UK car industry says failure to clinch Brexit deal could cost 55.4 billion pounds by 2025

FILE PHOTO: New cars are pictured at a car dealership, as Britain's car industry body releases monthly new car sales figures, in Cheshire, Britain October 5, 2020 REUTERS/Jason Cairnduff

LONDON (Reuters) - Britain’s car industry body on Tuesday called on Brexit negotiators to clinch a deal by the end of 2020, saying failure to do so could cost the sector 55.4 billion pounds in tariffs by 2025 and undercut its ability to develop the next generation of zero-emission vehicles.

The Society of Motor Manufacturers and Traders (SMMT) said a “no deal” Brexit would cut UK vehicle production by two million units over the next five years.

“With scant time left for businesses to prepare for new trading terms, the sooner a deal is done and detail communicated, the less harmful it will be for the sector and its workers,” the SMMT said in a statement.

British and EU negotiators are working to sign a new trade deal by Jan. 1, 2021. Failure to do so could leave car manufacturers paying World Trade Organization (WTO) tariffs on parts and vehicles imported and exported into and out of Britain.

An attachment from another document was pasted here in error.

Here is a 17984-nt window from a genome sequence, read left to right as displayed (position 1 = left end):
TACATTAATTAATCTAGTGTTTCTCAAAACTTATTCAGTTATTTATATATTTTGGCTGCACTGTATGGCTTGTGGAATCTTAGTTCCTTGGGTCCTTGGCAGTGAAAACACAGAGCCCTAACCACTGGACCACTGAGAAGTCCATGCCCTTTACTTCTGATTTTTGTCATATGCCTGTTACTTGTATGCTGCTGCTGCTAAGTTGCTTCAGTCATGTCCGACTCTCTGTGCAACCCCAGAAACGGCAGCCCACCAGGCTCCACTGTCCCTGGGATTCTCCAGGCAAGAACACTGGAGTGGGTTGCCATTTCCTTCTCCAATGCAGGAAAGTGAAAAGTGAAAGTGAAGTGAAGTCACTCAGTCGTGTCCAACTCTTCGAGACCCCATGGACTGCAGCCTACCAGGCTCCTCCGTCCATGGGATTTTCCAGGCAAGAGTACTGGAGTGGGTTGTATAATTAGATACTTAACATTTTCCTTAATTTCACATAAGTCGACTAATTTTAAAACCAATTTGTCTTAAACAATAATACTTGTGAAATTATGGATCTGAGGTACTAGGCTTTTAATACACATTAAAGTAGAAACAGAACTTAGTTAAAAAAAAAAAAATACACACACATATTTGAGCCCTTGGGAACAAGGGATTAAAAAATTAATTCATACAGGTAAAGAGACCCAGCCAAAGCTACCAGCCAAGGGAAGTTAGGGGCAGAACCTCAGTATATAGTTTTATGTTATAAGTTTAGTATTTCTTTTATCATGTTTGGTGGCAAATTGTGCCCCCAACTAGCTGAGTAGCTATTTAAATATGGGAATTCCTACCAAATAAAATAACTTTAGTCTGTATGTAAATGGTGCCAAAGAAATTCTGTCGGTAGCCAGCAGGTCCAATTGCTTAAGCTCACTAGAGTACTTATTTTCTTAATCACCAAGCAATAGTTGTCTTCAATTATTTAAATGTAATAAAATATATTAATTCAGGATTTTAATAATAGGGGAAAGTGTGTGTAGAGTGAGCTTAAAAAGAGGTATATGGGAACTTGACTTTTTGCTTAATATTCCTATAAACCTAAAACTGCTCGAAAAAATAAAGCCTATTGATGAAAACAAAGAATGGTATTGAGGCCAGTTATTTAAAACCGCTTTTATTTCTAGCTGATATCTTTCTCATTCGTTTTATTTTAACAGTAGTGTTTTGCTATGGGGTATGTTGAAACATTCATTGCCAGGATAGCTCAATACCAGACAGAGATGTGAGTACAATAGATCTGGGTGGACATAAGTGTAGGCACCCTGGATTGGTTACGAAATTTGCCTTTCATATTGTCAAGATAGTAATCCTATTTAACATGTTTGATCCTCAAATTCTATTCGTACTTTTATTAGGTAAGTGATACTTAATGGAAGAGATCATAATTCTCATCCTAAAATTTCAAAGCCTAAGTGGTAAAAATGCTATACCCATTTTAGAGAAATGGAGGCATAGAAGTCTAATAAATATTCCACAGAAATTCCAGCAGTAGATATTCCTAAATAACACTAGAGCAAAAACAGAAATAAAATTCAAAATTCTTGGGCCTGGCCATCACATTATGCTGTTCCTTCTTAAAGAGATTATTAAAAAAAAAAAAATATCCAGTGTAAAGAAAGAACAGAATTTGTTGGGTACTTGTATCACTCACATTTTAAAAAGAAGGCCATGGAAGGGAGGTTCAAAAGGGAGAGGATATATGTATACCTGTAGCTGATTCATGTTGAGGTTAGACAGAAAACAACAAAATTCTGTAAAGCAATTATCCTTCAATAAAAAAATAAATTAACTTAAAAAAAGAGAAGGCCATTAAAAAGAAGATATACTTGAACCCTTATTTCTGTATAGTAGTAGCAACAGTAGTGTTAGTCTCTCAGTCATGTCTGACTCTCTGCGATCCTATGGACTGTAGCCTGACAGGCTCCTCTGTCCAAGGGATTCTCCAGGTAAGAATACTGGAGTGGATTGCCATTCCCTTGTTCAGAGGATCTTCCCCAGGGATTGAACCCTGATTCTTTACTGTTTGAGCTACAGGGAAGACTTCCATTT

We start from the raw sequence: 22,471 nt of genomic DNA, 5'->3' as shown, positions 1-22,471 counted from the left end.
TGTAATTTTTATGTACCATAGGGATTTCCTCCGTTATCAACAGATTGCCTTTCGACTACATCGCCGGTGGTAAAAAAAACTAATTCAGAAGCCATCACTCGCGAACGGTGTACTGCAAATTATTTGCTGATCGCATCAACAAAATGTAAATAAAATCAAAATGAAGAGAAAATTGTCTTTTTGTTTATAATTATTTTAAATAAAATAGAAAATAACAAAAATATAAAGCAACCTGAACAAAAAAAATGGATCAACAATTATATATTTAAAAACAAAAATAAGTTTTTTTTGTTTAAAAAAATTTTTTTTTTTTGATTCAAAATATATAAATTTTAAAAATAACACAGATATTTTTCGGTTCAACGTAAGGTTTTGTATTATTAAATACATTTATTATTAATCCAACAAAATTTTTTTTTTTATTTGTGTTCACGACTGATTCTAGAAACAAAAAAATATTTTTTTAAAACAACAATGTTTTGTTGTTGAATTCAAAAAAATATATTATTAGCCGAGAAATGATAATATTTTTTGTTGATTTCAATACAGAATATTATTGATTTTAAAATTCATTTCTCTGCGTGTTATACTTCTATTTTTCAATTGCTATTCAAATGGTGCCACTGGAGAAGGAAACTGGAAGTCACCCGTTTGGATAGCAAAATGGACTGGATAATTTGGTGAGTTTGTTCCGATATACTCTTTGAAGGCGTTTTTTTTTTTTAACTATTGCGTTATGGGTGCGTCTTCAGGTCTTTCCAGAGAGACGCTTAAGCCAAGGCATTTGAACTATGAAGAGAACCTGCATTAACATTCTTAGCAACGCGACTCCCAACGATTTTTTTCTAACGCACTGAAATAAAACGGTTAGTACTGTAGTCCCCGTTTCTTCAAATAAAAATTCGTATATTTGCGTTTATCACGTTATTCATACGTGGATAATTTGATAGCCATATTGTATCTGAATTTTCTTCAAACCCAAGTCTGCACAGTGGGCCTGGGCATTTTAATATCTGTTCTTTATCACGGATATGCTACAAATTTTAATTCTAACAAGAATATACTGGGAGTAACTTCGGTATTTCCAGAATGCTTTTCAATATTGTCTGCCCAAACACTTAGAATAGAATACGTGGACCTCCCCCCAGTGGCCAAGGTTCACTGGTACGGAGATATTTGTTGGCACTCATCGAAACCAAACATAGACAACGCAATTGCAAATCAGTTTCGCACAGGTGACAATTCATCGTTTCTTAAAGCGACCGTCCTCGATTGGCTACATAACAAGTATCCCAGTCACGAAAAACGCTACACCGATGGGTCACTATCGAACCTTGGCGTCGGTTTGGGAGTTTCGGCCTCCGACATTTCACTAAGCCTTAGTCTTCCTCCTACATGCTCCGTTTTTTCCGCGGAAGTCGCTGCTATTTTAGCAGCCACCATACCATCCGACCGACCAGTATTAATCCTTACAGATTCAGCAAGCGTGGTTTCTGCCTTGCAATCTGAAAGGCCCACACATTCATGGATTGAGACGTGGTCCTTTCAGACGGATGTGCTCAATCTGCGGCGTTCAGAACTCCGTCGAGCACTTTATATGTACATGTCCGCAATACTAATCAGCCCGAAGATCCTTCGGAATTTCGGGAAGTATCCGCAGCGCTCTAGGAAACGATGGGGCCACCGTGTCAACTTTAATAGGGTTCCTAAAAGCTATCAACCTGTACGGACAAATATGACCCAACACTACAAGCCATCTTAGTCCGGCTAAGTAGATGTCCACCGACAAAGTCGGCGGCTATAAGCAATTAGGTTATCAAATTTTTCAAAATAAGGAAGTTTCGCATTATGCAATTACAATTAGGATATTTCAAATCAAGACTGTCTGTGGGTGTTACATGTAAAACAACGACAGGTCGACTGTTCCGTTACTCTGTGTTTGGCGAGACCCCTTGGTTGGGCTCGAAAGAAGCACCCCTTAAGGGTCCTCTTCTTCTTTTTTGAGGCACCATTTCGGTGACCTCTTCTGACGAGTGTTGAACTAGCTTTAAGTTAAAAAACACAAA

The British car industry group said that WTO tariffs of up to 55.4 billion pounds by 2025 would come on top of the immense cost to UK manufacturers of the coronavirus pandemic.

The SMMT’s appeal for a deal on Brexit comes less than a week after the UK government said it would ban the sale of new petrol and diesel cars and vans from 2030 as part of a “green revolution” to cut emissions to net zero by 2050.

The industry group said WTO tariffs would add an average 2,000 pounds to the cost of British-built electric cars sold in the EU, “making UK plants considerably less competitive and undermining Britain’s attractiveness as a destination for inward investment.”

It said tariffs would add 2,800 pounds to the price tag of an imported EU-built electric car, “all but cancelling out” the UK government’s 3,000 pound zero-emission car subsidy.

Reporting By Nick Carey; editing by David Evans